Waldorf Education and Social Renewal
Back in January (2006) I was able to attend a weekend workshop on Waldorf Education and Social Renewal at the City of Lakes Waldorf School in Minneapolis, hosted by the Novalis Institute and featuring Gary Lamb of the Institute for Social Renewal.
I first met Gary when our family lived (briefly) in Harlemville, NY about 9 years ago, and subsequently subscribed to the magazine which he co-edited, The Threefold Review (the Institute for Social Renewal has a few articles from the magazine, which is no longer published, up on their website). I always appreciated Gary’s clarity and in particular his clearly articulated position that government should not rightfully be in the business of providing education and that Waldorf education is best served by steering clear of the State.
Gary has dedicated himself to exploring the apparent conundrum of having Waldorf education be both indepedent of the State and accessible to all. This was an important part of what Gary had to say during this weekend. Towards the end of the weekend Gary pointed to Educational Tax Credits as a practical step toward this goal. He is personally involved with the campaign in New York State to create such a possibility (see www.teachnys.org). The picture to the right shows Gary with Patrice Maynard of AWSNA – the Association of Waldorf Schools of N. America. (This is taken from a report about the tax credit campaign in the latest issue of the Institute for Social Renewal’s e-mail newsletter: subscribe here).
So, Gary’s essential thesis was that Waldorf education originated in and cannot be separated from “social renewal”. He talked about the founding of the first Waldorf school in Stuttgart, Germany in 1919 for the children of the Waldorf-Astoria cigarette factory workers and developed a discussion of Rudolf Steiner’s views of social renewal and his conceptualization of the threefold nature of human society, whereby a healthy balance is found between the economic life (keyword: fraternity, brother/sisterhood), the political/legal life (keyword: equality) and the ‘spiritual-cultural’ sphere (keyword: freedom). Following Steiner, Gary firmly placed education in the spiritual-cultural sphere (along with art, science and religion) and described the need for all education to be free from the control of both economic forces (primarily big business) and political forces (the State) – not just Waldorf education.
Gary described a positive role for the State in ensuring the right of all children to an education but he feels that we badly need to unhook that concept from the idea of the State providing education through government schools. Similarly businesses have a part to play in funding education but only in the context of educators (in the classroom) having the authority to decide what the children they are working with need.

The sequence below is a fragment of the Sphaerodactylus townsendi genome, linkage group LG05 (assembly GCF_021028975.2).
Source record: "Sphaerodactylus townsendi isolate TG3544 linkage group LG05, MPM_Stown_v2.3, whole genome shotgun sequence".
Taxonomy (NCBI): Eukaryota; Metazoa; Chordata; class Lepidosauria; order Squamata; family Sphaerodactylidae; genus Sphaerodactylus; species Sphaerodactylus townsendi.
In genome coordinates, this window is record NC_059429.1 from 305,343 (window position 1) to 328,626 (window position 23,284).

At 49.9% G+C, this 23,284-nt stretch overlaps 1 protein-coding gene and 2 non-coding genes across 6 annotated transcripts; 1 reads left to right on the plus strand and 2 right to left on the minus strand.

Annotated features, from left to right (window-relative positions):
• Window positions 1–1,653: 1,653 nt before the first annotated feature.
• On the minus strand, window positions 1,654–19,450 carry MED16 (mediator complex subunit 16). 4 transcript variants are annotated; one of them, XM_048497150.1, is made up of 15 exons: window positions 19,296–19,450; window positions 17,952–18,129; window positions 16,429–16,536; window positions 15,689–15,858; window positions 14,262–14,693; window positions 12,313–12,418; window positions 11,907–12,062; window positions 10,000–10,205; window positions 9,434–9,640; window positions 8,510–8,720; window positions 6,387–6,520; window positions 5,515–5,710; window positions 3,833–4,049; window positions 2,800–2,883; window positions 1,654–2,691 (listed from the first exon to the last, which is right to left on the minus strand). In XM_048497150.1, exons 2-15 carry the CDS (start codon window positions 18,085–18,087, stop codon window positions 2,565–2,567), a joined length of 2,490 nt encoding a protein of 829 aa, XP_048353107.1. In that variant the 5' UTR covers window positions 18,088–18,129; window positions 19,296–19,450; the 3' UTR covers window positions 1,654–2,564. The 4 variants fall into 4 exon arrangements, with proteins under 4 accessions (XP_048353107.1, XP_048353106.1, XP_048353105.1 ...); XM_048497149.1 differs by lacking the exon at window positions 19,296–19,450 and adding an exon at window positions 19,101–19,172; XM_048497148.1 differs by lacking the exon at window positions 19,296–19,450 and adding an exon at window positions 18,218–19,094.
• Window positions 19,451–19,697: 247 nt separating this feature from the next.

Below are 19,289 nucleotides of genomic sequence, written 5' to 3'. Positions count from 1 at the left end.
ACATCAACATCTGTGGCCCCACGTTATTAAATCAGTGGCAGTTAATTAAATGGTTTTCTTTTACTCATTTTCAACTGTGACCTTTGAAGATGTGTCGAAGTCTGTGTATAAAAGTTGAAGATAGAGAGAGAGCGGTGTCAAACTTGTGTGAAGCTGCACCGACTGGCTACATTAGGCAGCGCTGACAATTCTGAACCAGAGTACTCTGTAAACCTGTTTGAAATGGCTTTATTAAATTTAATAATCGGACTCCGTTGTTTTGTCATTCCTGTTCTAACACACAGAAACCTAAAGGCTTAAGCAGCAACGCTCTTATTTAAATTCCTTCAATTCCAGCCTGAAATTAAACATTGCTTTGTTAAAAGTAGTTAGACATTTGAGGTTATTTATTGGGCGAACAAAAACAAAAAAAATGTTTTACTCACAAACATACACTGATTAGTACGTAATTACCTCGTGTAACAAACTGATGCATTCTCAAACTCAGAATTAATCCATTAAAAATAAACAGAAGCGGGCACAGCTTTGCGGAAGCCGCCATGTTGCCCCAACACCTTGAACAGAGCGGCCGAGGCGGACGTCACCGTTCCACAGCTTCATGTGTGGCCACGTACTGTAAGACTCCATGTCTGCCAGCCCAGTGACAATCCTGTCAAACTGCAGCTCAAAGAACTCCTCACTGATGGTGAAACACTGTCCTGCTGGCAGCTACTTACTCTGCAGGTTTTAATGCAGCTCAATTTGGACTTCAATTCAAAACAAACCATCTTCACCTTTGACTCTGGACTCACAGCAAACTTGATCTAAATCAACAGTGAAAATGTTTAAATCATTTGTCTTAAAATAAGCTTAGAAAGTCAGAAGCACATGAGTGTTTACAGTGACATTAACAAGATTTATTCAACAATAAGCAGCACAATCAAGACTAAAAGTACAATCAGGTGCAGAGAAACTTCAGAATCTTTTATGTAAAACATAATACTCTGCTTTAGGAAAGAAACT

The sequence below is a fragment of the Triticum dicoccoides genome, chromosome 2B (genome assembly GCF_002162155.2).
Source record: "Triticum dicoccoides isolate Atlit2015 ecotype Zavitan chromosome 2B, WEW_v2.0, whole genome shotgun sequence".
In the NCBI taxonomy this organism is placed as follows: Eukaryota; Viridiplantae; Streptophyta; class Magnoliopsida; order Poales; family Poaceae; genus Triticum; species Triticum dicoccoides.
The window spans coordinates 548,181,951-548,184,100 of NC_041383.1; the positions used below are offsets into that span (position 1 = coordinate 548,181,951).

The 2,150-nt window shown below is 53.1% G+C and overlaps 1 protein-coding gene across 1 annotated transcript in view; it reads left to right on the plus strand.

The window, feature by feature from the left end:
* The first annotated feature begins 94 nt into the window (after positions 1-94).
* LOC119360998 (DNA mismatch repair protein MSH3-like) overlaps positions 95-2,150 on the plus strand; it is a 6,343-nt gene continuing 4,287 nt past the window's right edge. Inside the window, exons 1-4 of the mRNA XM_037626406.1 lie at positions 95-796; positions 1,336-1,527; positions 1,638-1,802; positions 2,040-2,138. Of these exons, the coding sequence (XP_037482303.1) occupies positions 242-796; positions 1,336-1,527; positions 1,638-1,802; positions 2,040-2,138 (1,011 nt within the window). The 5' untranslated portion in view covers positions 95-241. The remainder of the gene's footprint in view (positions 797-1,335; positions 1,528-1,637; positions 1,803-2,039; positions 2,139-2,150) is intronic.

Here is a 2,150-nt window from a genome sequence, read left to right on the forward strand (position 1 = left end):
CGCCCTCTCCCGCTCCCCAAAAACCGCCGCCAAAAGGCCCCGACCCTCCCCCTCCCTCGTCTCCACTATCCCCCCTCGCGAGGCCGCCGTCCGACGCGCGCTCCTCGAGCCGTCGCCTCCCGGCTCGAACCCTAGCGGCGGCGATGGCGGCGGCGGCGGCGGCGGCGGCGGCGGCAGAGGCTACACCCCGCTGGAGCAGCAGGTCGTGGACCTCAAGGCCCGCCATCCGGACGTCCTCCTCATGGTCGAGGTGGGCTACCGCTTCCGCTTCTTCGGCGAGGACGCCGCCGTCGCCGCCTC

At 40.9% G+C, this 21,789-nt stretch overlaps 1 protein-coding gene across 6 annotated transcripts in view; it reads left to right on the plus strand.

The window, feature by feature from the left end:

I thought that Gary was really inspiring when he described Steiner’s view of Waldorf education (or, really, any true education) as constantly evolving, depending upon the changing needs and nature, not of the government or business, but of children. Steiner essentially said that if one is teaching exactly the same way one taught even five years ago one is not meeting the real human beings in front of one. This is why state-mandated curricula and standards are a nonsense.
Robert Karp, who had come all the way from Milwaukee, suggested that modern children’s paramount need might be an education that has a therapeutic nature and that this side of Waldorf education may need to be further developed and emphasized.
There were a couple of us Waldorf homeschoolers present at the workshop. Laurel pointed out that homeschooling very much stands in the stream of education independent of state control, though I expressed concern that ‘virtual academies’ and ‘home-based’ public school initiatives represented a dangerous blurring of the line between homeschooling and state-controlled education. (This is why Christopherus Homeschool Resources signed the ‘We Stand for Homeschooling’ resolution a couple of years ago.)
Gary described a situation – the latest step being No Child Left Behind – of increasingly centralized and big business-driven public education. While Gary chose during this weekend not to address the issue of Waldorf Charter schools and ‘Waldorf methods’ public education, it was clear that he feels this is not the time to compromise on the ideal of education free from political control.
Gary also had interesting things to say about the governance of Waldorf schools in relation to threefolding. He feels that most of the serious problems in the Waldorf schools in the US are issues of the middle, ‘rights’ sphere (justice, fairness and how things are done) rather than problems of pedagogy or funding. However, he did say that the struggle to adequately fund Waldorf schools is a big strain as well.
I was left with questions around ‘social renewal’ in the 21st century. Although basic social inequality still exists as it did in 1919 it is now generally accepted that all children deserve an education worthy of a human being (even if one considers that public education doesn’t provide that), which was one of Steiner’s foundational principles in creating the Waldorf school (as was the co-education of boys and girls which is now also the general rule). Perhaps we can say that in all areas of social life we need creative, free-thinking and compassionate individuals and that Waldorf is precisely working to that end in the education of young people.
I was also left wondering how his model of intersecting spheres within a Waldorf school related to our high school in Viroqua, the Youth Initiative High School, with its much greater level of student participation in governance than in other Waldorf schools.
Posted on December 21, 2006 in Waldorf Curriculum